Brooklyn Law School dean comes to Brooklyn’s defense
Nick Allard Defends Brooklyn After Decrease in 2014 Bar Passage Rate
The 2014 New York state bar exam pass rate saw a noted decline among most of New York’s law schools, prompting the National Conference of Bar Examiners (NCBE) to pen a note to New York deans expressing dissatisfaction with the July 2014 bar exam results.
Brooklyn Law School (BLS) Dean Nick Allard came to the defense of his school replying back in a sharply worded letter criticizing the test itself and demanding an apology for law students who were “disparaged” by the words of the bar examiners who identified the failing students as “less than able.”
The July 2014 bar exam results were released on Oct. 30, earlier than the targeted mid-November release date the NCBE has adhered to for past bar exams. In a memo dated Oct. 23, Erica Moeser, NCBE president, cautioned deans that a “drop in scores” raised a level of concern.
All but three of New York’s law schools saw a decline in passage rates, with BLS noting a sharp decline of 9.5 percentage points. Last year BLS boasted a passage of rate of 94 percent, and while the administration was taken aback by the dip to 84.5, it was not alone with its shock.
“I am surprised and deeply disappointed in these results,” said Anthony Crowell, dean of New York Law School, which experienced a 12-point decline.
Top-ranked schools Columbia University School of Law and New York University School of Law both saw dips in passage rates of four and three points, respectively.
Moeser, in her letter, asserted that the low rates reflected on either the students or the schools, and not the test.
“[We] always take quality control of … scoring very seriously, we redoubled our efforts to satisfy ourselves that no error occurred in scoring the examination or in equating the test with its predecessors. The results are correct.”
Allard replied to Moeser’s “surprisingly defensive” and “offensive” memo and queried the conclusion that the test was not at fault. “There is no explanation how you reached your conclusion, nor transparency to your process,” Allard commented on Moeser’s assertion that an internal review was conducted. “[So] how can we have confidence in this self-serving unaudited assertion?”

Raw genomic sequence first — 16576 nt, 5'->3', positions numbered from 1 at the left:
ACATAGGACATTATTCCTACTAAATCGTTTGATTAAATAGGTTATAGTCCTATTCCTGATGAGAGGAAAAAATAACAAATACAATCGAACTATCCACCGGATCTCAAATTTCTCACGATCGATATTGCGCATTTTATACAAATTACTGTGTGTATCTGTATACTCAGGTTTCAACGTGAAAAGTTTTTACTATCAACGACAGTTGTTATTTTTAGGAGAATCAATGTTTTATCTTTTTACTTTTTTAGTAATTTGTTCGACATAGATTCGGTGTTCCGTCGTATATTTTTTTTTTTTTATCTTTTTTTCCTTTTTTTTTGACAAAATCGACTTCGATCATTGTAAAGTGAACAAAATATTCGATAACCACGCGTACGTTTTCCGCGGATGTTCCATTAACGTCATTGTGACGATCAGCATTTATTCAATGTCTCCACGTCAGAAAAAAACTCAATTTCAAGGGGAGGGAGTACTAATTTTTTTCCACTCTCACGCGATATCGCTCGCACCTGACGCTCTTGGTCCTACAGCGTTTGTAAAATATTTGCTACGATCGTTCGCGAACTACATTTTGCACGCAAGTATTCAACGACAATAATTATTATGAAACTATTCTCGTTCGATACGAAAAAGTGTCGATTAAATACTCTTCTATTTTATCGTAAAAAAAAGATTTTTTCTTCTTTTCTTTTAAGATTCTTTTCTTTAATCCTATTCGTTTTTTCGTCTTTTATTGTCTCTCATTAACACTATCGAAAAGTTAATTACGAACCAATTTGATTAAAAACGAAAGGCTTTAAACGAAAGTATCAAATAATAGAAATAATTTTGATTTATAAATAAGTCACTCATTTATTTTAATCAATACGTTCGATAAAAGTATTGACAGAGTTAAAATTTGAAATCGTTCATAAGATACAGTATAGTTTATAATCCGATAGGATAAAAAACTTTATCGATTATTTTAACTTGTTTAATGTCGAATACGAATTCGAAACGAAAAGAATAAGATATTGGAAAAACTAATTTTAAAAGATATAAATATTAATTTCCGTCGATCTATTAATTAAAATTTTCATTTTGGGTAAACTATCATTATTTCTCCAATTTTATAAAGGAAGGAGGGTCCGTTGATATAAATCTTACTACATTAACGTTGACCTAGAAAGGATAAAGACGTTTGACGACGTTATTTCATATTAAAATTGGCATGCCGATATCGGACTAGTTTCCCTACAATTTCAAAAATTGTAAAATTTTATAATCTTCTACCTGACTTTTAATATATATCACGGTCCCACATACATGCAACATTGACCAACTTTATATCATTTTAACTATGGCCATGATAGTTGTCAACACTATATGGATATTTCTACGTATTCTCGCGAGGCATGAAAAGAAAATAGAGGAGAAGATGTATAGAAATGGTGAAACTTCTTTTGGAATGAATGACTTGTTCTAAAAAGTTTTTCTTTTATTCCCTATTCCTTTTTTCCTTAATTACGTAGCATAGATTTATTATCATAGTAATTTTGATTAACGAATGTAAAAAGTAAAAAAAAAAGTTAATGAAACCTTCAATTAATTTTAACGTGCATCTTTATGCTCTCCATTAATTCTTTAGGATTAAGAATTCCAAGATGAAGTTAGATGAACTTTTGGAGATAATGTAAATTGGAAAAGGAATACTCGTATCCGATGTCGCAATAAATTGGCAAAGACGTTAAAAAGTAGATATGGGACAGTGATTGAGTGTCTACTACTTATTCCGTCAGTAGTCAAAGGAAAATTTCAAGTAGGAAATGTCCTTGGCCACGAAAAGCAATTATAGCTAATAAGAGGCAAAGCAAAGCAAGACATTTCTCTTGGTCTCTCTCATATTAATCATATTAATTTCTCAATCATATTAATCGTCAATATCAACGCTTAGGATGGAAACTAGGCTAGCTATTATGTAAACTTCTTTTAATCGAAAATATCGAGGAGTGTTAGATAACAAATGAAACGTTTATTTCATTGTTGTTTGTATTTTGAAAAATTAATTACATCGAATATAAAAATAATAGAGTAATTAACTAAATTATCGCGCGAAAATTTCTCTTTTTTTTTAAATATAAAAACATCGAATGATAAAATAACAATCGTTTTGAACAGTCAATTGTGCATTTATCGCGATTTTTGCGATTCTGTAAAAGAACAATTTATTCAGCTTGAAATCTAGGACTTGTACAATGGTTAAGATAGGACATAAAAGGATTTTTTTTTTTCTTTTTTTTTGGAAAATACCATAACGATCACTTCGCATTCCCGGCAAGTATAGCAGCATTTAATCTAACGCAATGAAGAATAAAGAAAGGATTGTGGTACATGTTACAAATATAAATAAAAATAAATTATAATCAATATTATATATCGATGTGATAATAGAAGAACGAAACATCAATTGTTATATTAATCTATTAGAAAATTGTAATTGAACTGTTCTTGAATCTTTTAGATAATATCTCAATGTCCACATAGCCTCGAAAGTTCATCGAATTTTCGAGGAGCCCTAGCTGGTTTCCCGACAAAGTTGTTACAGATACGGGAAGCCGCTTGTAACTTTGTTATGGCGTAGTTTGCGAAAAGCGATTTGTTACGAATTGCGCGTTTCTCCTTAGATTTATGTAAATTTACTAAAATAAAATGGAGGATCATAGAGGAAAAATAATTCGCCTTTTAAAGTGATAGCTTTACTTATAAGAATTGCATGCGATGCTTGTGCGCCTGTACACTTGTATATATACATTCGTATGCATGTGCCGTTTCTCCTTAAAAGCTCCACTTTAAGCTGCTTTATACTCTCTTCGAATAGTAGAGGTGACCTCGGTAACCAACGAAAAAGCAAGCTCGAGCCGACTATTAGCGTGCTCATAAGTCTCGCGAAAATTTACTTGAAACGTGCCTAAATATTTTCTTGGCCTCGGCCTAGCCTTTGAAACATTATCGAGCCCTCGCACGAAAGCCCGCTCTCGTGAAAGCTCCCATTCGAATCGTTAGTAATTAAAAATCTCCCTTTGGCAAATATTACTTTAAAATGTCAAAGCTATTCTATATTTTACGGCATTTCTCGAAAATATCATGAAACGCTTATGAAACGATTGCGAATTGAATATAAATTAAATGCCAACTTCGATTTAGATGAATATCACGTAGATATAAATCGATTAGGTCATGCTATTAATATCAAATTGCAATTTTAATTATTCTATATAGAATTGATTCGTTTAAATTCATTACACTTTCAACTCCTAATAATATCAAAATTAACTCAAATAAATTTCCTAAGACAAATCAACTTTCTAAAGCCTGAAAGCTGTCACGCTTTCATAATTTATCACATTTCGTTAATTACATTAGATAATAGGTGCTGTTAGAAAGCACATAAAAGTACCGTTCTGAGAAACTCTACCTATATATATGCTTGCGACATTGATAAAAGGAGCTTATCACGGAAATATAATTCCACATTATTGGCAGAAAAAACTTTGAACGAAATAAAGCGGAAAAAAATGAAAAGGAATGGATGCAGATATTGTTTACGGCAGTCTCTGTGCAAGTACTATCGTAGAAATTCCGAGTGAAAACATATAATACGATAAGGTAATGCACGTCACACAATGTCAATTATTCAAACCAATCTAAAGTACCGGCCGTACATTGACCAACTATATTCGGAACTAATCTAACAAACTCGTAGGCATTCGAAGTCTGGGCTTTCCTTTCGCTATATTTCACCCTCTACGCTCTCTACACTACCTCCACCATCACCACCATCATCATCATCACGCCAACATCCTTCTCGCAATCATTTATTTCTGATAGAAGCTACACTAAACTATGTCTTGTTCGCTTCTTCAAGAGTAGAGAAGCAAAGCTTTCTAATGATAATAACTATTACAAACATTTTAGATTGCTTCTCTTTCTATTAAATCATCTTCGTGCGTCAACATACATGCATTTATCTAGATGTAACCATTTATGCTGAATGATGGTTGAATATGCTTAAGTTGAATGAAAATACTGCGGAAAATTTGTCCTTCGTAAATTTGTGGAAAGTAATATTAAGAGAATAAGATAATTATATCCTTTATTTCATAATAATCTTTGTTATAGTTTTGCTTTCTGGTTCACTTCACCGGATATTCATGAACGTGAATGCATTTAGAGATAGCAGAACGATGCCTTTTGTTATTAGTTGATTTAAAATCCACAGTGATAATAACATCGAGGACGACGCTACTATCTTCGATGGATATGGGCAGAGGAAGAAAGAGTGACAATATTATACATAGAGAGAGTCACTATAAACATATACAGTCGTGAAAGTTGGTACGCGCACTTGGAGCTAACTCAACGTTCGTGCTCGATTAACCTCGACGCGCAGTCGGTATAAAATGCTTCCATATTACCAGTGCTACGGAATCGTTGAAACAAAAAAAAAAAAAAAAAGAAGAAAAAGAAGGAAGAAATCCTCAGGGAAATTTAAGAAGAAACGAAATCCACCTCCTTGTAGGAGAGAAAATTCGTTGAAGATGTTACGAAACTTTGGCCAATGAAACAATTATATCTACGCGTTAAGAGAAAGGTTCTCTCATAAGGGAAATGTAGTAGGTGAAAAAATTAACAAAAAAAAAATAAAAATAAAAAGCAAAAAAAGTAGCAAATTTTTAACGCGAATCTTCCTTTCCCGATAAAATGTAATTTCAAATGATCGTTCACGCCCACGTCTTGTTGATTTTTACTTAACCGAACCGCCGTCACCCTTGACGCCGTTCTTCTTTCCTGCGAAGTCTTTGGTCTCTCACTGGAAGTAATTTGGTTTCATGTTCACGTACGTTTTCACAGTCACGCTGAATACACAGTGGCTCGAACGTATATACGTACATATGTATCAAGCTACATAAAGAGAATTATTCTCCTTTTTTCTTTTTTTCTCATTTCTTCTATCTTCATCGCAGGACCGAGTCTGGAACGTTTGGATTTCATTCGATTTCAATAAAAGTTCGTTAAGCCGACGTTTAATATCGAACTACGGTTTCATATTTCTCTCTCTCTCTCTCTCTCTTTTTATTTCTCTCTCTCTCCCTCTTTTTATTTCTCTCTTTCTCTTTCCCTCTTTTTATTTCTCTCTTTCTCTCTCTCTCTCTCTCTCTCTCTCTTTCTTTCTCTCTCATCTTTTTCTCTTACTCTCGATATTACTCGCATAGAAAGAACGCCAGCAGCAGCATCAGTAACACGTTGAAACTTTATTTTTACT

“Frankly,” Allard’s letter continues, “your statements ring hollow…You can do a better job and provide both the deans and the students a more thorough review.”
In an exclusive interview with the Brooklyn Daily Eagle, Allard added that “the 2014 downswing in scores and passage rates is so far unexplained, but the notion expressed by the president of the NCBE that it is the students and not the test is small minded, insulting and false.”
“Bar prep was even more rigorous [in 2014] than the year before. My take on it is, it’s not our students. It’s the test. And that is unacceptable.”
It is unclear in what ways, if any, the bar exam changed either in structure, content or administration between this year and the 2013 test when BLS had a pass rate of more than 90 percent.
“That is in part what we need to learn and understand,” Allard told the Eagle regarding subtle or minor test modifications. Questions are often recycled on the exam and a number of questions are identified as test or trial questions; these questions are not graded and not known to the testing students.
“[We] do not know if the scoring was done differently in 2014,” Allard added. “Bottom line, there is no transparency in the process, and we cannot be sure that the test is fair and accurate this year.”
Moeser advised the New York Law Journal that she stands by her letter: “All points to the fact that the group that sat in July 2014 was less able than the group that sat in July 2013.”
“We all can agree that new lawyers should be capable and held to a high standard before giving them a license to serve the public as attorneys,” Allard said, concurring with Moeser. “But, that is not what we are talking about. What we are questioning is a quirky, unpredictable, unexplainable test that seems to have little to do with ability or competence.”
In defense of his student body, Allard quipped that if students are able to get through law school and gradate, the final testing apparatus — the bar exam — is likely the problem. “If law schools are doing their jobs, and we are, if our students do the work, and they do, then graduates should be passing the bar,” Allard said.
Some questioned whether or not the decline in traditional job opportunities for new lawyers might have detracted study away from solid academic courses into realms more tailored for the new-age lawyer.
“Students who graduate from an ABA accredited law school must complete a rigorous program of study that prepares them to be practicing lawyers. It is not possible to skin by and earn a JD,” Allard told the Eagle in a response to critics.
If not the test, as Moeser asserts, and not the students, as Allard contends, the blame may partially rest in the examining institution itself.
“Right now the NCBE is acting like a medieval trade guild arbitrarily and unpredictably raising a very expensive toll bridge and forestalling the entry into the profession of well qualified, very competitive motivated people,” said Allard.
“There is a lot of money spent on the bar examination industry.”
All involved agree that changes need to be made; the question that remains is where.
“We’re all scratching our heads and left with questions as to what this means,” said Michelle Anderson, dean of the City University of New York School of Law.
If changes are not addressed, however, Allard cautions that the effect could be long-lasting for the legal profession.
“This is not a Brooklyn or a New York state issue. This is a national problem because it is denying deserving graduates admission to the bar and short changing the public of motivated, talented, competitive new attorneys,” Allard concluded.
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